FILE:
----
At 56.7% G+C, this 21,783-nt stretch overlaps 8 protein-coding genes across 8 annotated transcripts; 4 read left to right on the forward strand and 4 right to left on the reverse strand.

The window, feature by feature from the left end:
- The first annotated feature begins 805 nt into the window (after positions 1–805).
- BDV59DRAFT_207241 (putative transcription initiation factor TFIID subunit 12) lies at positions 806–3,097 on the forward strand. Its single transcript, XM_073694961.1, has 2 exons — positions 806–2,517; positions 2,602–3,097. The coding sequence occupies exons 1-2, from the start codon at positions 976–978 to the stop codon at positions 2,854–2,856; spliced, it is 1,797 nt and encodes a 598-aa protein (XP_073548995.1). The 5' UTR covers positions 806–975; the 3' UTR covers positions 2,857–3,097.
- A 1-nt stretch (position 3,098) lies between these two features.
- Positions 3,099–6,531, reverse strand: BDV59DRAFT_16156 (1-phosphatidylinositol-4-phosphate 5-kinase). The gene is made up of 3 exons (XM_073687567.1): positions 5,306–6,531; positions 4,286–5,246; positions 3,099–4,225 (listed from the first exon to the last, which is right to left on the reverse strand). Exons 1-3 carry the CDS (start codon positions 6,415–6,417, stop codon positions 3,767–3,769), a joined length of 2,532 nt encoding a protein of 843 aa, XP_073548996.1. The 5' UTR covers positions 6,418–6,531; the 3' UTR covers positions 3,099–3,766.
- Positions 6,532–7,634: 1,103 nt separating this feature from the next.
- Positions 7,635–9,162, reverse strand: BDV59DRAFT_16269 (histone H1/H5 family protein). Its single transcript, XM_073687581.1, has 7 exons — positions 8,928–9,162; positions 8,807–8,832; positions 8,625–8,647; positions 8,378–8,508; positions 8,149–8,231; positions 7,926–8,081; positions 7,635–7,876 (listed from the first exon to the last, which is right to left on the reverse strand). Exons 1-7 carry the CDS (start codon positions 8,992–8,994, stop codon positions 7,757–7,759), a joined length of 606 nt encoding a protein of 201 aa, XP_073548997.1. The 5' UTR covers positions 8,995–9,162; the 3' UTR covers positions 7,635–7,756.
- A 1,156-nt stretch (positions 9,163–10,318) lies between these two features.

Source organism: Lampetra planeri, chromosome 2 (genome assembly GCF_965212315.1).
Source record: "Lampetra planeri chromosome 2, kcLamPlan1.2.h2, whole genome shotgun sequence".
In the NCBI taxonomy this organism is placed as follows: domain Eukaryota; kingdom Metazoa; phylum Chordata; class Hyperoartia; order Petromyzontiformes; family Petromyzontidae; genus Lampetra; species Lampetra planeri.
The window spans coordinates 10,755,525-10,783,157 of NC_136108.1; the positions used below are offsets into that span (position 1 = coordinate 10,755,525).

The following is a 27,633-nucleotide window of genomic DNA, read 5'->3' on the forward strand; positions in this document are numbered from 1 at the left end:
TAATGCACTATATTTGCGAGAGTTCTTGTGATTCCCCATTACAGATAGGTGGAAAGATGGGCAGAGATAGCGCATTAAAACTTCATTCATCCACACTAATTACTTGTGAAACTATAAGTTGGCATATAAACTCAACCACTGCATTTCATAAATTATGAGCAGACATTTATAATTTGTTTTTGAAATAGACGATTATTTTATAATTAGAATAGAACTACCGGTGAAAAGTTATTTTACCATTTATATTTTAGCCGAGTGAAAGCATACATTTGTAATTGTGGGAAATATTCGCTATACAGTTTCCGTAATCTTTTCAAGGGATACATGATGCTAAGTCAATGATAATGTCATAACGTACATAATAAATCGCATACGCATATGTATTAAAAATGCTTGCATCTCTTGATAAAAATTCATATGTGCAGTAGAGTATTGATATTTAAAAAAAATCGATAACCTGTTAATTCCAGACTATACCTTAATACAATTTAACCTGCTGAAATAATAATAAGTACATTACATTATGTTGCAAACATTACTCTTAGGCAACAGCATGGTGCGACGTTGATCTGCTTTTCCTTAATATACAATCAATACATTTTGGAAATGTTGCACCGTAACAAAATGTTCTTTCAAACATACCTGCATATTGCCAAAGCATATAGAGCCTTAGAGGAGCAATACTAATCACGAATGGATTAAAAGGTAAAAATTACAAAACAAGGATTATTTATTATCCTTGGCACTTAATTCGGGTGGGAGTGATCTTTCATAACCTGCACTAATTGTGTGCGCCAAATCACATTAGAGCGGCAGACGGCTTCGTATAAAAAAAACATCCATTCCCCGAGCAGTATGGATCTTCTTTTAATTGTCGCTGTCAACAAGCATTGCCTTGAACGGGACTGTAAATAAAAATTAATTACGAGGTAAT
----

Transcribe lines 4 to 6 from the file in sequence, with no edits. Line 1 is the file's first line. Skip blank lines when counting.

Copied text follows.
- BDV59DRAFT_207241 (putative transcription initiation factor TFIID subunit 12) lies at positions 806–3,097 on the forward strand. Its single transcript, XM_073694961.1, has 2 exons — positions 806–2,517; positions 2,602–3,097. The coding sequence occupies exons 1-2, from the start codon at positions 976–978 to the stop codon at positions 2,854–2,856; spliced, it is 1,797 nt and encodes a 598-aa protein (XP_073548995.1). The 5' UTR covers positions 806–975; the 3' UTR covers positions 2,857–3,097.
- A 1-nt stretch (position 3,098) lies between these two features.
- Positions 3,099–6,531, reverse strand: BDV59DRAFT_16156 (1-phosphatidylinositol-4-phosphate 5-kinase). The gene is made up of 3 exons (XM_073687567.1): positions 5,306–6,531; positions 4,286–5,246; positions 3,099–4,225 (listed from the first exon to the last, which is right to left on the reverse strand). Exons 1-3 carry the CDS (start codon positions 6,415–6,417, stop codon positions 3,767–3,769), a joined length of 2,532 nt encoding a protein of 843 aa, XP_073548996.1. The 5' UTR covers positions 6,418–6,531; the 3' UTR covers positions 3,099–3,766.